Ancestry of Francis Galton


Galton came from famously good stock, sharing the distinguished grandparent Erasmus Darwin with Charles Darwin. This is shown in the interesting family tree constructed by Karl Pearson.  Due to the efforts of the Galton laboratory, under Pearson's direction, a great deal is now known about the interconnecting Galton, Darwin, Barclay and Collier/Colyear families, which provided the pool from which Francis Galton was drawn.

The Galtons were well-known in Bristol and Birmingham, and had made a tidy fortune in iron mongering, gun manufacturing and banking. Ultimately the name can be traced back to the village of Galton in the county Dorset. Galtons had also practiced law in Bristol in the 17th century.  Francis' great-great-grandfather John Galton (1671-1743) had joined the Quakers in the early 1700s, on his marriage into the Quaker Button family, and the Galtons were Quakers until Francis' father Samuel Tertius Galton (1783-1844) converted to the Church of England in 1807.  John Galton had married into the Quaker Button family, his son Samuel (1720-99) married into the Quaker Farmer family, and his grandson Samuel John (1753-1832, Francis' grandfather) married into the Quaker Barclays (now famous for their banking connections).  So paternally Francis was related to the Quaker stock in many lines, an inheritance which was reinforced by the Quaker tendency to intermarry: his grandmother Lucy Barclay was a Barclay by at least three lines.



A large bronze mortar by John Galton, manufactured in Taunton in 1705
 (courtesy of David Pearsall)

The Barclays may well have been more important to Francis Galton's ancestry than even the Darwins. They included strongmen and athletes like Robert Barclay Allardyce ("Captain Barclay, the Pedestrian", noted for his athletic feats); Robert Barclay (1648-1690, "The Apologist" and early Quaker); and the colourful highland chieftain, Ewen Cameron of Lochiel (1629-1719).  A notable feature of the immediate family of Francis Galton was the unusual longevity of its members, and it is most likely that this was inherited from the Barclay and Collier lines, along with a great deal of physical robustness and athletic ability.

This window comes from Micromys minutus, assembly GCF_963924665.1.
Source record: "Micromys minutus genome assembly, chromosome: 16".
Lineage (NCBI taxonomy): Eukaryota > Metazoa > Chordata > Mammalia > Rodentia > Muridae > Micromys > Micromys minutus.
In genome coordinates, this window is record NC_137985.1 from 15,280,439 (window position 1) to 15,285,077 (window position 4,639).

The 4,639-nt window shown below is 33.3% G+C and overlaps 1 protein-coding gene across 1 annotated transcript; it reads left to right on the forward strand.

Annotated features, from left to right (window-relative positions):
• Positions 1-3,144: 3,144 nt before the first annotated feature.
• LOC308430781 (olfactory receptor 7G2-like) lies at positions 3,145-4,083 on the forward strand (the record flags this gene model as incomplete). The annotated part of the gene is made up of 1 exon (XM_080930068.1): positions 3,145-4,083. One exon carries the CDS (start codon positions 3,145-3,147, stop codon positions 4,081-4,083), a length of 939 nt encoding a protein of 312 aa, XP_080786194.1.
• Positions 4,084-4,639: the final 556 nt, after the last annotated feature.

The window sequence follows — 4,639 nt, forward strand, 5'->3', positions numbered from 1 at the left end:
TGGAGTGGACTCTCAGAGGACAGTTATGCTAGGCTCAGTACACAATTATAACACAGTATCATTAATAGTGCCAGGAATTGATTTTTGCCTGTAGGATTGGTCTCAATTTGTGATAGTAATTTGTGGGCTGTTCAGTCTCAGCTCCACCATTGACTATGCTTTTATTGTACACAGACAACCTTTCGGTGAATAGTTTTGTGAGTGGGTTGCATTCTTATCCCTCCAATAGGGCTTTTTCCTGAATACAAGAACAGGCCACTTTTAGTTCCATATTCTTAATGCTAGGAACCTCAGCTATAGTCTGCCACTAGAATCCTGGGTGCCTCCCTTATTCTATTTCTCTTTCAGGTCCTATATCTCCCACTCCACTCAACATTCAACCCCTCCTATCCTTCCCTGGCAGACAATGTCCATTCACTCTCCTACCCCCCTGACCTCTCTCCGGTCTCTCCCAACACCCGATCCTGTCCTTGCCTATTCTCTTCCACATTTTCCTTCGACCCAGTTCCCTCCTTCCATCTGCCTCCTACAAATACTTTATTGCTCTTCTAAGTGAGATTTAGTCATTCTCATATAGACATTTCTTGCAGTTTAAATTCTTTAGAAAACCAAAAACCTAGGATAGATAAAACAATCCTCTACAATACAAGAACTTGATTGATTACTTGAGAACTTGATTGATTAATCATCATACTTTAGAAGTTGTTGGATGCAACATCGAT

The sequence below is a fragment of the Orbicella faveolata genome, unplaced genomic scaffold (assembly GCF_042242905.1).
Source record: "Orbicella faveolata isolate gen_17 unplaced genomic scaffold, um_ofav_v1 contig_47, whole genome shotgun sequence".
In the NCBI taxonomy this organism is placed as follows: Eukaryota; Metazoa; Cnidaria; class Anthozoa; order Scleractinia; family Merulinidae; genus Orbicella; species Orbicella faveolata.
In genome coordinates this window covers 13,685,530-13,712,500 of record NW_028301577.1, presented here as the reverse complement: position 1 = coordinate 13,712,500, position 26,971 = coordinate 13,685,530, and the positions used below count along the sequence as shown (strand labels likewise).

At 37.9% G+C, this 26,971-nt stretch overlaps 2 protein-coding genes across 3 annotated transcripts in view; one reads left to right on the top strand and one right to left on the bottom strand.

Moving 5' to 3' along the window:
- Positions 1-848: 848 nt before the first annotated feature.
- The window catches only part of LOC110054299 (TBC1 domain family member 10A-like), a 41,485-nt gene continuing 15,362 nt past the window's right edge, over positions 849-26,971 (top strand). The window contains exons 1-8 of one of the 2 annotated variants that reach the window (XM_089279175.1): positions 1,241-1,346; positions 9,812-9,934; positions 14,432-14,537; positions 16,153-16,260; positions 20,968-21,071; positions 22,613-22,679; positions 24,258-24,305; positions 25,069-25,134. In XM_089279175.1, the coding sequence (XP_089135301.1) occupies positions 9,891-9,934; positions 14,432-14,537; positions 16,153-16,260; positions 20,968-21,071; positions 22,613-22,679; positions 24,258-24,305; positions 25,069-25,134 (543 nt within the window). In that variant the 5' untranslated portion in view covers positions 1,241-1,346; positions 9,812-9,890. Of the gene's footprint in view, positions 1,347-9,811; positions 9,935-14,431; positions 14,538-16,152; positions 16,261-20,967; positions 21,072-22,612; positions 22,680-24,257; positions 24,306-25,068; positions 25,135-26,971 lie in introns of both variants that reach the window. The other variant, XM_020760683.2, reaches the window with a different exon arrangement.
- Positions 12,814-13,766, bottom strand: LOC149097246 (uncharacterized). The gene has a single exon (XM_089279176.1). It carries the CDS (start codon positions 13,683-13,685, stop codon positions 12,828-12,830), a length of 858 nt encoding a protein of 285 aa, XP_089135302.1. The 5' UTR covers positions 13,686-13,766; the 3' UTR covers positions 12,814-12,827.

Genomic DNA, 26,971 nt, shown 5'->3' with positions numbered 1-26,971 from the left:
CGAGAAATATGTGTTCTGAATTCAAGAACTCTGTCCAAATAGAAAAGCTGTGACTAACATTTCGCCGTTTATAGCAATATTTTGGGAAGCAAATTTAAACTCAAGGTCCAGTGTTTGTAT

Francis' grandfather Samuel "John" Galton was principally responsible for the family fortune. The Galton family were active in the ironmonger business in the Birmingham area in the early 1700s. Samuel Galton (the elder) had entered into the gun business, in partnership with the Farmer family, and had ultimately bought out the Farmers, who had nearly been ruined by the Lisbon earthquake of 1755.  Although the gun business (which the Galtons had founded in partnership with the Farmers) was certainly thriving when Samuel's son, Samuel "John", was inducted into it upon coming of age in 1775, he grew the business many times over, from around 10,000 to around 140,000 pounds at the end of the 18th century.  The business was ultimately dissolved by Samuel Tertius, a decade after the family had diversified into banking; but some time before then both Samuel Galtons had left the gun business altogether. 

Fortunes of the Galton Family:
 

Year

Firm

Farmer

Samuel Galton, Senior

Samuel "John" Galton

1747 10,000 7,500 2,500  
1766 36,143 13,862 22,281  
1775   (dead)   10,000
1778     91,404  
1783       35,716
1788       43,049
1799     (dead) 139,007
1803       140,748

1832

300,000

(From Barbara D. Smith "The Galtons of Birmingham" Business History 1967: 132-150)